Thursday, September 13, 2007

Ancient Culture, Short Memory

Now that Shinzo Abe has resigned as Prime Minister of Japan, the Liberal Democratic Party (LDP) has to choose a new leader; and, because this party still controls the lower house of the Diet (but not the upper house), the party leader will de facto become the new Prime Minister. Under the headline of Abe being admitted to hospital to be "treated for a stomach complaint probably caused by extreme exhaustion and stress," the BBC has begun to survey the field of possible successors. The only declared candidate thus far is Finance Minister Fukushiro Nukaga; but the odds-on favorite seems to be the Party Secretary General, Taro Aso. This name may be familiar to those who closely follow the Chutzpah of the Week award. Mr. Aso beat out President Bush for an award last March for some remarks he made to the media that were nothing short of spectacular. Let me repeat the Reuters excerpt I quoted when Mr. Aso received his award:

Blond, blue-eyed Westerners probably can't be as successful at Middle East diplomacy as Japanese with their "yellow faces", Japanese Foreign Minister Taro Aso was quoted by media as saying on Wednesday.

"Japan is doing what Americans can't do," the Nikkei business daily quoted the gaffe-prone Aso as saying in a speech.

"Japanese are trusted. If (you have) blue eyes and blond hair, it's probably no good," he said.

"Luckily, we Japanese have yellow faces."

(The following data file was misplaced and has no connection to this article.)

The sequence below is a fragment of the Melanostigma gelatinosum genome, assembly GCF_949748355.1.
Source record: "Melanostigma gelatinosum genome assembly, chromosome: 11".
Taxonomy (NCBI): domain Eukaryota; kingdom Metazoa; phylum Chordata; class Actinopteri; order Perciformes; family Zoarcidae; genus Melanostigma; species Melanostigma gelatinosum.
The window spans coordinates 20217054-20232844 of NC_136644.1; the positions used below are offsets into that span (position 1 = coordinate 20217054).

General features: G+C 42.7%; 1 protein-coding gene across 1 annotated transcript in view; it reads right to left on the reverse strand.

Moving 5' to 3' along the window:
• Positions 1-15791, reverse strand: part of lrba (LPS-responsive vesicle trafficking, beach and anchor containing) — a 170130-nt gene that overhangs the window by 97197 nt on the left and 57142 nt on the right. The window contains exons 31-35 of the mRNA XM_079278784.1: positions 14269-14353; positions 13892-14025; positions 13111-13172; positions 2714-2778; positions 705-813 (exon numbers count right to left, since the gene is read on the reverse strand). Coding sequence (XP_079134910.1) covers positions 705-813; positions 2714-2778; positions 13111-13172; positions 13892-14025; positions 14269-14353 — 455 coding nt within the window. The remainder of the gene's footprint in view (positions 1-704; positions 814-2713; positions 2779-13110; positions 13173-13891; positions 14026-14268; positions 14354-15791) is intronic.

For those tracking the calendar, yes, Mr. Aso was, indeed, Mr. Abe's Foreign Minister; and this turned out to be one of the many episodes that made the Abe administration seem like a comedy of errors.

The new leader of the LDP will not be chosen until September 23; so, for now at least, the China Institute of City Competitiveness still has a firm hold on this week's award. One has to wonder, however, just how short memories are within the LDP leadership or how short they take the memories of the Japanese people to be. Perhaps the LDP is counting on that youth culture that no longer understands the significance of August 6, 1945; but that is still a solemn day in Hiroshima. Still, there is a lot of time for deliberation between now and September 23; so there is still hope that the LDP will manage not to follow one blunder with an even bigger blunder.

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